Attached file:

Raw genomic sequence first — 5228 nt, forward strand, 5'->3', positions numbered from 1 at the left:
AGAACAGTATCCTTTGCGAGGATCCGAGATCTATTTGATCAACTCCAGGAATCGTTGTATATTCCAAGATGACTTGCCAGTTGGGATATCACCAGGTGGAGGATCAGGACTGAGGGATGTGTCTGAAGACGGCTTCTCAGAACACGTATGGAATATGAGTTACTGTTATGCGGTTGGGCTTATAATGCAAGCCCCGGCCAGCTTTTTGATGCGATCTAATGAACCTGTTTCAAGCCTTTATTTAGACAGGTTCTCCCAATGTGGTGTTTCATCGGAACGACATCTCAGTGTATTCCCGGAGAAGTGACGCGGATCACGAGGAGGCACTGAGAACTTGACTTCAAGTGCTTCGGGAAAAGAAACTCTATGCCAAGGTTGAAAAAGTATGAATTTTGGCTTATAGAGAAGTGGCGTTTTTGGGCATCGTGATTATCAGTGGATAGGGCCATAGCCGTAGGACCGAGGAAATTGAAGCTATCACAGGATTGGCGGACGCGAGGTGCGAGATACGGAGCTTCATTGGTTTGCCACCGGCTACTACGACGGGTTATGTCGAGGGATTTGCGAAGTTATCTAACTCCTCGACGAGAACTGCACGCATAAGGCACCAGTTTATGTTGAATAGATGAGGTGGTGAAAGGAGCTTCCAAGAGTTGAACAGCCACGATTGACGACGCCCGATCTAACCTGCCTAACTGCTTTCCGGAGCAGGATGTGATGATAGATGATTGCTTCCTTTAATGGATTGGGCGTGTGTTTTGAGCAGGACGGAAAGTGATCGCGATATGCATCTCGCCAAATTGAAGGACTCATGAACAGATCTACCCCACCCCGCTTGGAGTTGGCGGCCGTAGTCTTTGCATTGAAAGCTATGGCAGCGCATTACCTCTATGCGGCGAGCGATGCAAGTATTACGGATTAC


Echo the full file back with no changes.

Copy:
Raw genomic sequence first — 5228 nt, forward strand, 5'->3', positions numbered from 1 at the left:
AGAACAGTATCCTTTGCGAGGATCCGAGATCTATTTGATCAACTCCAGGAATCGTTGTATATTCCAAGATGACTTGCCAGTTGGGATATCACCAGGTGGAGGATCAGGACTGAGGGATGTGTCTGAAGACGGCTTCTCAGAACACGTATGGAATATGAGTTACTGTTATGCGGTTGGGCTTATAATGCAAGCCCCGGCCAGCTTTTTGATGCGATCTAATGAACCTGTTTCAAGCCTTTATTTAGACAGGTTCTCCCAATGTGGTGTTTCATCGGAACGACATCTCAGTGTATTCCCGGAGAAGTGACGCGGATCACGAGGAGGCACTGAGAACTTGACTTCAAGTGCTTCGGGAAAAGAAACTCTATGCCAAGGTTGAAAAAGTATGAATTTTGGCTTATAGAGAAGTGGCGTTTTTGGGCATCGTGATTATCAGTGGATAGGGCCATAGCCGTAGGACCGAGGAAATTGAAGCTATCACAGGATTGGCGGACGCGAGGTGCGAGATACGGAGCTTCATTGGTTTGCCACCGGCTACTACGACGGGTTATGTCGAGGGATTTGCGAAGTTATCTAACTCCTCGACGAGAACTGCACGCATAAGGCACCAGTTTATGTTGAATAGATGAGGTGGTGAAAGGAGCTTCCAAGAGTTGAACAGCCACGATTGACGACGCCCGATCTAACCTGCCTAACTGCTTTCCGGAGCAGGATGTGATGATAGATGATTGCTTCCTTTAATGGATTGGGCGTGTGTTTTGAGCAGGACGGAAAGTGATCGCGATATGCATCTCGCCAAATTGAAGGACTCATGAACAGATCTACCCCACCCCGCTTGGAGTTGGCGGCCGTAGTCTTTGCATTGAAAGCTATGGCAGCGCATTACCTCTATGCGGCGAGCGATGCAAGTATTACGGATTAC